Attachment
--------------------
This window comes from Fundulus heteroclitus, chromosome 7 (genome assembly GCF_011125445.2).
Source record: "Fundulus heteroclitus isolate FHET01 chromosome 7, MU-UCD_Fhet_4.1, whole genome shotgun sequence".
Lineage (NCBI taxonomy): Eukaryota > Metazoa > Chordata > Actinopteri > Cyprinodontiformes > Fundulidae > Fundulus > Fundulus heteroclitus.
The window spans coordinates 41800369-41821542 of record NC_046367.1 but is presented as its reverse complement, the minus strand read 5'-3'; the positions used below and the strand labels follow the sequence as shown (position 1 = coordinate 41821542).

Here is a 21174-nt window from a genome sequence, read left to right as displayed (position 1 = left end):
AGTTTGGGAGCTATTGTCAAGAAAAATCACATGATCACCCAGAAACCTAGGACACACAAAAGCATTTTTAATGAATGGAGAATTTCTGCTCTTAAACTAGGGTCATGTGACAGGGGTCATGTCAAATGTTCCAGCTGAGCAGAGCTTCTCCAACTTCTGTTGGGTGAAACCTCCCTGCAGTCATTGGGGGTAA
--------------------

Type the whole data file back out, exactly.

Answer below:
This window comes from Fundulus heteroclitus, chromosome 7 (genome assembly GCF_011125445.2).
Source record: "Fundulus heteroclitus isolate FHET01 chromosome 7, MU-UCD_Fhet_4.1, whole genome shotgun sequence".
Lineage (NCBI taxonomy): Eukaryota > Metazoa > Chordata > Actinopteri > Cyprinodontiformes > Fundulidae > Fundulus > Fundulus heteroclitus.
The window spans coordinates 41800369-41821542 of record NC_046367.1 but is presented as its reverse complement, the minus strand read 5'-3'; the positions used below and the strand labels follow the sequence as shown (position 1 = coordinate 41821542).

Here is a 21174-nt window from a genome sequence, read left to right as displayed (position 1 = left end):
AGTTTGGGAGCTATTGTCAAGAAAAATCACATGATCACCCAGAAACCTAGGACACACAAAAGCATTTTTAATGAATGGAGAATTTCTGCTCTTAAACTAGGGTCATGTGACAGGGGTCATGTCAAATGTTCCAGCTGAGCAGAGCTTCTCCAACTTCTGTTGGGTGAAACCTCCCTGCAGTCATTGGGGGTAA